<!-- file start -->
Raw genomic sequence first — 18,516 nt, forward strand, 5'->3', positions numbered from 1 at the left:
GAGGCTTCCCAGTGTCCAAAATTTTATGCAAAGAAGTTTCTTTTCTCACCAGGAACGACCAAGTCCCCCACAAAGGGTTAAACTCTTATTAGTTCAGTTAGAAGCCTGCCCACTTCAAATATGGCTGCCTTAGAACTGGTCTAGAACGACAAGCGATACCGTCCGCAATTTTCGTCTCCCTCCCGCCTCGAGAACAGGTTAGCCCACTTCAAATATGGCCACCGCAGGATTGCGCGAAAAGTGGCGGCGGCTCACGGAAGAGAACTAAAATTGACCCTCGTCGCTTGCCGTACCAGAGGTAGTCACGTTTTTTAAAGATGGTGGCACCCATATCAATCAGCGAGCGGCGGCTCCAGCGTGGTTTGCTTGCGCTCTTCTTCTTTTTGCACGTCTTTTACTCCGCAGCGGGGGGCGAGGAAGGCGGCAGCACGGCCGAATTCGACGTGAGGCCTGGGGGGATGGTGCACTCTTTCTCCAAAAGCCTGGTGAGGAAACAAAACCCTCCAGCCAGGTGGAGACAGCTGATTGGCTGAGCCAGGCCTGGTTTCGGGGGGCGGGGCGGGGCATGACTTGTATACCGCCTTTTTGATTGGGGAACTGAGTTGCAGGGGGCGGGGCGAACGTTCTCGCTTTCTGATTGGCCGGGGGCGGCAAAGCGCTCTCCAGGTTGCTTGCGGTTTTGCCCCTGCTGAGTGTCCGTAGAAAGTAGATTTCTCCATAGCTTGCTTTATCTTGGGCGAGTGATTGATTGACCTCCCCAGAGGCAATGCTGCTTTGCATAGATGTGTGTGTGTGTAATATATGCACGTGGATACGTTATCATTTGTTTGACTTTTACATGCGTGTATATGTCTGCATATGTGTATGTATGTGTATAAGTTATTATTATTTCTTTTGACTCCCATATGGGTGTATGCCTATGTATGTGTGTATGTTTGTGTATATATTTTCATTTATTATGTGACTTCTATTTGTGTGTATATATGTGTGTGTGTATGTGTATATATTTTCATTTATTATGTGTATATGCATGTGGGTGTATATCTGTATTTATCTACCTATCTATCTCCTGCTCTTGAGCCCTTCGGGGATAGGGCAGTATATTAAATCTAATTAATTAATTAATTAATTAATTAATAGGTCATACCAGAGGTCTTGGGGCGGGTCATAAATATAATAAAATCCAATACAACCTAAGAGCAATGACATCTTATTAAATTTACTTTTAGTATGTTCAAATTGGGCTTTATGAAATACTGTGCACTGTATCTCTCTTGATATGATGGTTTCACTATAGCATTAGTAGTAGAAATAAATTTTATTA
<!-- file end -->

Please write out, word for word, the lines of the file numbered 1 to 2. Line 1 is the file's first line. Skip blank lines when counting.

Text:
Raw genomic sequence first — 18,516 nt, forward strand, 5'->3', positions numbered from 1 at the left:
GAGGCTTCCCAGTGTCCAAAATTTTATGCAAAGAAGTTTCTTTTCTCACCAGGAACGACCAAGTCCCCCACAAAGGGTTAAACTCTTATTAGTTCAGTTAGAAGCCTGCCCACTTCAAATATGGCTGCCTTAGAACTGGTCTAGAACGACAAGCGATACCGTCCGCAATTTTCGTCTCCCTCCCGCCTCGAGAACAGGTTAGCCCACTTCAAATATGGCCACCGCAGGATTGCGCGAAAAGTGGCGGCGGCTCACGGAAGAGAACTAAAATTGACCCTCGTCGCTTGCCGTACCAGAGGTAGTCACGTTTTTTAAAGATGGTGGCACCCATATCAATCAGCGAGCGGCGGCTCCAGCGTGGTTTGCTTGCGCTCTTCTTCTTTTTGCACGTCTTTTACTCCGCAGCGGGGGGCGAGGAAGGCGGCAGCACGGCCGAATTCGACGTGAGGCCTGGGGGGATGGTGCACTCTTTCTCCAAAAGCCTGGTGAGGAAACAAAACCCTCCAGCCAGGTGGAGACAGCTGATTGGCTGAGCCAGGCCTGGTTTCGGGGGGCGGGGCGGGGCATGACTTGTATACCGCCTTTTTGATTGGGGAACTGAGTTGCAGGGGGCGGGGCGAACGTTCTCGCTTTCTGATTGGCCGGGGGCGGCAAAGCGCTCTCCAGGTTGCTTGCGGTTTTGCCCCTGCTGAGTGTCCGTAGAAAGTAGATTTCTCCATAGCTTGCTTTATCTTGGGCGAGTGATTGATTGACCTCCCCAGAGGCAATGCTGCTTTGCATAGATGTGTGTGTGTGTAATATATGCACGTGGATACGTTATCATTTGTTTGACTTTTACATGCGTGTATATGTCTGCATATGTGTATGTATGTGTATAAGTTATTATTATTTCTTTTGACTCCCATATGGGTGTATGCCTATGTATGTGTGTATGTTTGTGTATATATTTTCATTTATTATGTGACTTCTATTTGTGTGTATATATGTGTGTGTGTATGTGTATATATTTTCATTTATTATGTGTATATGCATGTGGGTGTATATCTGTATTTATCTACCTATCTATCTCCTGCTCTTGAGCCCTTCGGGGATAGGGCAGTATATTAAATCTAATTAATTAATTAATTAATTAATTAATAGGTCATACCAGAGGTCTTGGGGCGGGTCATAAATATAATAAAATCCAATACAACCTAAGAGCAATGACATCTTATTAAATTTACTTTTAGTATGTTCAAATTGGGCTTTATGAAATACTGTGCACTGTATCTCTCTTGATATGATGGTTTCACTATAGCATTAGTAGTAGAAATAAATTTTATTA